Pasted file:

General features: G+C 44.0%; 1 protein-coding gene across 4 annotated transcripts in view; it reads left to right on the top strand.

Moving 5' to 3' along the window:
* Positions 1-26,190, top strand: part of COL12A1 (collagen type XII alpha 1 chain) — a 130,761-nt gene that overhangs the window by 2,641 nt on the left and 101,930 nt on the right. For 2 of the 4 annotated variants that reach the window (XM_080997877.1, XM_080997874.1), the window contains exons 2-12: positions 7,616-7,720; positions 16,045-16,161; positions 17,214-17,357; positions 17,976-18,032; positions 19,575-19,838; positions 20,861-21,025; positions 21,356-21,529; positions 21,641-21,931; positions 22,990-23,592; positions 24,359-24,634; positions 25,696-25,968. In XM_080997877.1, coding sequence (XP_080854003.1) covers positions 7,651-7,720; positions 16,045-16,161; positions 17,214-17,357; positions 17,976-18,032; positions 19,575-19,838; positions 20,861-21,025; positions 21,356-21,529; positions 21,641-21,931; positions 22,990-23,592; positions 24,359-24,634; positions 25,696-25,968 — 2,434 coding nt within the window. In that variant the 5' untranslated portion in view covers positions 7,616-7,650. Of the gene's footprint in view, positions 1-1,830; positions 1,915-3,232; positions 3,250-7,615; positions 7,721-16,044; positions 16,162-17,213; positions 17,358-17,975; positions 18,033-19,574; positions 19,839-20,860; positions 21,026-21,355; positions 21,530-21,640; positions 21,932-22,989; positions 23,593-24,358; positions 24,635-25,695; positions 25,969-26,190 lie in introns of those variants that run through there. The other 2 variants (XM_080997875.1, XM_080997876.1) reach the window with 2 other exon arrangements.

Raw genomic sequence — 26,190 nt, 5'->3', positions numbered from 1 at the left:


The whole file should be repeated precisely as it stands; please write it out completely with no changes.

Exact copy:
General features: G+C 44.0%; 1 protein-coding gene across 4 annotated transcripts in view; it reads left to right on the top strand.

Moving 5' to 3' along the window:
* Positions 1-26,190, top strand: part of COL12A1 (collagen type XII alpha 1 chain) — a 130,761-nt gene that overhangs the window by 2,641 nt on the left and 101,930 nt on the right. For 2 of the 4 annotated variants that reach the window (XM_080997877.1, XM_080997874.1), the window contains exons 2-12: positions 7,616-7,720; positions 16,045-16,161; positions 17,214-17,357; positions 17,976-18,032; positions 19,575-19,838; positions 20,861-21,025; positions 21,356-21,529; positions 21,641-21,931; positions 22,990-23,592; positions 24,359-24,634; positions 25,696-25,968. In XM_080997877.1, coding sequence (XP_080854003.1) covers positions 7,651-7,720; positions 16,045-16,161; positions 17,214-17,357; positions 17,976-18,032; positions 19,575-19,838; positions 20,861-21,025; positions 21,356-21,529; positions 21,641-21,931; positions 22,990-23,592; positions 24,359-24,634; positions 25,696-25,968 — 2,434 coding nt within the window. In that variant the 5' untranslated portion in view covers positions 7,616-7,650. Of the gene's footprint in view, positions 1-1,830; positions 1,915-3,232; positions 3,250-7,615; positions 7,721-16,044; positions 16,162-17,213; positions 17,358-17,975; positions 18,033-19,574; positions 19,839-20,860; positions 21,026-21,355; positions 21,530-21,640; positions 21,932-22,989; positions 23,593-24,358; positions 24,635-25,695; positions 25,969-26,190 lie in introns of those variants that run through there. The other 2 variants (XM_080997875.1, XM_080997876.1) reach the window with 2 other exon arrangements.

Raw genomic sequence — 26,190 nt, 5'->3', positions numbered from 1 at the left: